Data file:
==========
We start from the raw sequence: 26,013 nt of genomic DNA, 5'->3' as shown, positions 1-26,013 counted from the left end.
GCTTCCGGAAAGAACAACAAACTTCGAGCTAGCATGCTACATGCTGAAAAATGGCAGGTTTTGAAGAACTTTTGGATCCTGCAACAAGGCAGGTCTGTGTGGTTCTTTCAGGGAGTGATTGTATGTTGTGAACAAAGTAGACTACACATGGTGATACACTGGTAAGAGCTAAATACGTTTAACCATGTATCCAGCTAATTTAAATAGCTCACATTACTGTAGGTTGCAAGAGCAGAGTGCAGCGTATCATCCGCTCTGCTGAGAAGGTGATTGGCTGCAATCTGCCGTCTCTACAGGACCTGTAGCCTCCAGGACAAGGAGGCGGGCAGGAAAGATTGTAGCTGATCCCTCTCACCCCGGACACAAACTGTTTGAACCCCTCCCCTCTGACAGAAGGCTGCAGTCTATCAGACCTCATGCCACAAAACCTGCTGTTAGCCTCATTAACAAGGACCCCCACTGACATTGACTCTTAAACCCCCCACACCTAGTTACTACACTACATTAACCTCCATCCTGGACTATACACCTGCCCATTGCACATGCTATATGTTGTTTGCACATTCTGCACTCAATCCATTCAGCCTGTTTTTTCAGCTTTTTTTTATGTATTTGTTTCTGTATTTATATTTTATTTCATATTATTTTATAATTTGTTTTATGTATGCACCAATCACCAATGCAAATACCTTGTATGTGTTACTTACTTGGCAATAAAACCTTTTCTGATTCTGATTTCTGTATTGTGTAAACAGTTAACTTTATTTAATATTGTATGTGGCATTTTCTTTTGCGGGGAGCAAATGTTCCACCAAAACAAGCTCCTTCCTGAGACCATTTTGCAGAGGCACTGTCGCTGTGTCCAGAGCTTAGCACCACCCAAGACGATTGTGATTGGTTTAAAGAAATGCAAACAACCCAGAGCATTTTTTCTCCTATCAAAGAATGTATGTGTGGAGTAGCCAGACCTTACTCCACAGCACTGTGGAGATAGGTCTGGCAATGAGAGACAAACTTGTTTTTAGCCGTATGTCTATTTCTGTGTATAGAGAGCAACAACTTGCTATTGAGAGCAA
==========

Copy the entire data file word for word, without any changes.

We start from the raw sequence: 26,013 nt of genomic DNA, 5'->3' as shown, positions 1-26,013 counted from the left end.
GCTTCCGGAAAGAACAACAAACTTCGAGCTAGCATGCTACATGCTGAAAAATGGCAGGTTTTGAAGAACTTTTGGATCCTGCAACAAGGCAGGTCTGTGTGGTTCTTTCAGGGAGTGATTGTATGTTGTGAACAAAGTAGACTACACATGGTGATACACTGGTAAGAGCTAAATACGTTTAACCATGTATCCAGCTAATTTAAATAGCTCACATTACTGTAGGTTGCAAGAGCAGAGTGCAGCGTATCATCCGCTCTGCTGAGAAGGTGATTGGCTGCAATCTGCCGTCTCTACAGGACCTGTAGCCTCCAGGACAAGGAGGCGGGCAGGAAAGATTGTAGCTGATCCCTCTCACCCCGGACACAAACTGTTTGAACCCCTCCCCTCTGACAGAAGGCTGCAGTCTATCAGACCTCATGCCACAAAACCTGCTGTTAGCCTCATTAACAAGGACCCCCACTGACATTGACTCTTAAACCCCCCACACCTAGTTACTACACTACATTAACCTCCATCCTGGACTATACACCTGCCCATTGCACATGCTATATGTTGTTTGCACATTCTGCACTCAATCCATTCAGCCTGTTTTTTCAGCTTTTTTTTATGTATTTGTTTCTGTATTTATATTTTATTTCATATTATTTTATAATTTGTTTTATGTATGCACCAATCACCAATGCAAATACCTTGTATGTGTTACTTACTTGGCAATAAAACCTTTTCTGATTCTGATTTCTGTATTGTGTAAACAGTTAACTTTATTTAATATTGTATGTGGCATTTTCTTTTGCGGGGAGCAAATGTTCCACCAAAACAAGCTCCTTCCTGAGACCATTTTGCAGAGGCACTGTCGCTGTGTCCAGAGCTTAGCACCACCCAAGACGATTGTGATTGGTTTAAAGAAATGCAAACAACCCAGAGCATTTTTTCTCCTATCAAAGAATGTATGTGTGGAGTAGCCAGACCTTACTCCACAGCACTGTGGAGATAGGTCTGGCAATGAGAGACAAACTTGTTTTTAGCCGTATGTCTATTTCTGTGTATAGAGAGCAACAACTTGCTATTGAGAGCAA